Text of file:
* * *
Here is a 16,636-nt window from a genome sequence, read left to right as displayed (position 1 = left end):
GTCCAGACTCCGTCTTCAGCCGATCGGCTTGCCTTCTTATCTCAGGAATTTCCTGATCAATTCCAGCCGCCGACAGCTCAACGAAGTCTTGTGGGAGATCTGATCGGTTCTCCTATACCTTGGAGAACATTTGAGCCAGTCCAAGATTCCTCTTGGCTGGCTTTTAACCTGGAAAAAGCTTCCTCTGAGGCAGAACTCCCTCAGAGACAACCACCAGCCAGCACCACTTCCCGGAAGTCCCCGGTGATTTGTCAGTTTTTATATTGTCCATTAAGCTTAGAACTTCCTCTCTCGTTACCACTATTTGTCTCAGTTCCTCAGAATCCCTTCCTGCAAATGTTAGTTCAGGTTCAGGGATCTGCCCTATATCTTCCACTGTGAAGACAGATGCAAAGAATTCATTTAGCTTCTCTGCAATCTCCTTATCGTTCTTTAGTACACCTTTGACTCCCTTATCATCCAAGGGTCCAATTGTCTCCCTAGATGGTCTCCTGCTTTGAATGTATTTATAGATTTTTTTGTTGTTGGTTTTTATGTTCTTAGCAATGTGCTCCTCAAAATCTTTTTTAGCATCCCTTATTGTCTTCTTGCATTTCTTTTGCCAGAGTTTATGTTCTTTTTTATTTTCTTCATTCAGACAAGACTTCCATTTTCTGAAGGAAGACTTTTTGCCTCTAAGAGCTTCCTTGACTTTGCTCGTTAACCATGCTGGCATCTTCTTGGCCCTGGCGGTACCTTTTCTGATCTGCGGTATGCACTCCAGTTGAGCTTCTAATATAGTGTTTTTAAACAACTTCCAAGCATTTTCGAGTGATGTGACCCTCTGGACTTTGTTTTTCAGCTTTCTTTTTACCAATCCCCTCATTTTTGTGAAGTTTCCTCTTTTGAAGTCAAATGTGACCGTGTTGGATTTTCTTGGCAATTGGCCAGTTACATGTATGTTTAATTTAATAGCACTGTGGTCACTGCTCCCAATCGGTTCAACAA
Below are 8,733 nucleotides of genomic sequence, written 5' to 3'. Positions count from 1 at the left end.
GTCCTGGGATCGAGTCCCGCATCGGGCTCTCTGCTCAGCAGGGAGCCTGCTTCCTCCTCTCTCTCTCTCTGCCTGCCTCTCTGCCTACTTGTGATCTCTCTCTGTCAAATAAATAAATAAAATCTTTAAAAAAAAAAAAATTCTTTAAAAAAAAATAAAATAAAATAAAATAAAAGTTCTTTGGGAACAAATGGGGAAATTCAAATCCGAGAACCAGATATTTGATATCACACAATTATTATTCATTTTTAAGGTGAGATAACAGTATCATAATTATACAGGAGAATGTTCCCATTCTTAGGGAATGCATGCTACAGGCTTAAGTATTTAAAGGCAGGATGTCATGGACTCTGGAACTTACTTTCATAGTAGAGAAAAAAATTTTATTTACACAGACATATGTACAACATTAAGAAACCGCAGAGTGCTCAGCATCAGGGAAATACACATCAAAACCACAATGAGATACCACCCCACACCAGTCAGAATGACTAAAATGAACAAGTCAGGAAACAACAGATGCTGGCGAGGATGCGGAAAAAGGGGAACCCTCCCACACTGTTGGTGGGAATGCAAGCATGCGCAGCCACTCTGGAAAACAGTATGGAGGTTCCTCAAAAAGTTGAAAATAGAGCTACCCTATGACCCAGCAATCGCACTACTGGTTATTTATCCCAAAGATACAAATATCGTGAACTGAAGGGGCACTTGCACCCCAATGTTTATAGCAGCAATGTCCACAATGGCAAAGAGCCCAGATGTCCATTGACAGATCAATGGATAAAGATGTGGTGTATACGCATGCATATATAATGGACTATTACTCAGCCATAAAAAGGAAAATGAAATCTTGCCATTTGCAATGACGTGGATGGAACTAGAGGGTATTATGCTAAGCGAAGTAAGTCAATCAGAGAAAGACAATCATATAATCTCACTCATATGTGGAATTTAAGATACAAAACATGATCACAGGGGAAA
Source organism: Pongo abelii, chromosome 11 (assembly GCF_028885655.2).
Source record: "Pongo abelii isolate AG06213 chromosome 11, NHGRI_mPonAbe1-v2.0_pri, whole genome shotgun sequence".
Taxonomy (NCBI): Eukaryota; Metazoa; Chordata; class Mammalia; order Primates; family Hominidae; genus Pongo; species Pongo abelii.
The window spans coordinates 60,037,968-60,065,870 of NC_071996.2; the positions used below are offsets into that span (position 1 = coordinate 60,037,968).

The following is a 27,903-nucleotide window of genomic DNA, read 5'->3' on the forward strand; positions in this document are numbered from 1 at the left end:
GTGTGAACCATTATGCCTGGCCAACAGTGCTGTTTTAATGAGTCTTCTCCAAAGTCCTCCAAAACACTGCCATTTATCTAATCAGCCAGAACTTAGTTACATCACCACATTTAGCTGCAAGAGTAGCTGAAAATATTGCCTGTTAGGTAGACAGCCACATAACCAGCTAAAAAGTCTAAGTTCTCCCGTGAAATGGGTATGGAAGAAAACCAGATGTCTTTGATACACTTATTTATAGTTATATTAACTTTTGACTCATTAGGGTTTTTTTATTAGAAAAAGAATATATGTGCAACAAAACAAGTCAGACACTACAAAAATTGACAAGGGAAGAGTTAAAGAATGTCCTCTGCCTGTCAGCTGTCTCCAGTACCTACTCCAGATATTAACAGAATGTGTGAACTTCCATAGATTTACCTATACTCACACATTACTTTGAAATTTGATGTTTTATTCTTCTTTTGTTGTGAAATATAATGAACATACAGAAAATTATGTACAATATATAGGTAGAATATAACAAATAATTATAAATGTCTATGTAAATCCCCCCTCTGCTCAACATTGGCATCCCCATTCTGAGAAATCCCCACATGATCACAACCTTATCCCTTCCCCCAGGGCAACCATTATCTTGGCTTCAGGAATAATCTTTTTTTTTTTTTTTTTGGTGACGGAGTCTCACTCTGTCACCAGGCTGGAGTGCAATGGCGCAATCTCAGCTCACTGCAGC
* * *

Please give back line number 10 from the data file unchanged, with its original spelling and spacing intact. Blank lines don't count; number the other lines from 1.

GTGTGAACCATTATGCCTGGCCAACAGTGCTGTTTTAATGAGTCTTCTCCAAAGTCCTCCAAAACACTGCCATTTATCTAATCAGCCAGAACTTAGTTACATCACCACATTTAGCTGCAAGAGTAGCTGAAAATATTGCCTGTTAGGTAGACAGCCACATAACCAGCTAAAAAGTCTAAGTTCTCCCGTGAAATGGGTATGGAAGAAAACCAGATGTCTTTGATACACTTATTTATAGTTATATTAACTTTTGACTCATTAGGGTTTTTTTATTAGAAAAAGAATATATGTGCAACAAAACAAGTCAGACACTACAAAAATTGACAAGGGAAGAGTTAAAGAATGTCCTCTGCCTGTCAGCTGTCTCCAGTACCTACTCCAGATATTAACAGAATGTGTGAACTTCCATAGATTTACCTATACTCACACATTACTTTGAAATTTGATGTTTTATTCTTCTTTTGTTGTGAAATATAATGAACATACAGAAAATTATGTACAATATATAGGTAGAATATAACAAATAATTATAAATGTCTATGTAAATCCCCCCTCTGCTCAACATTGGCATCCCCATTCTGAGAAATCCCCACATGATCACAACCTTATCCCTTCCCCCAGGGCAACCATTATCTTGGCTTCAGGAATAATCTTTTTTTTTTTTTTTTTGGTGACGGAGTCTCACTCTGTCACCAGGCTGGAGTGCAATGGCGCAATCTCAGCTCACTGCAGC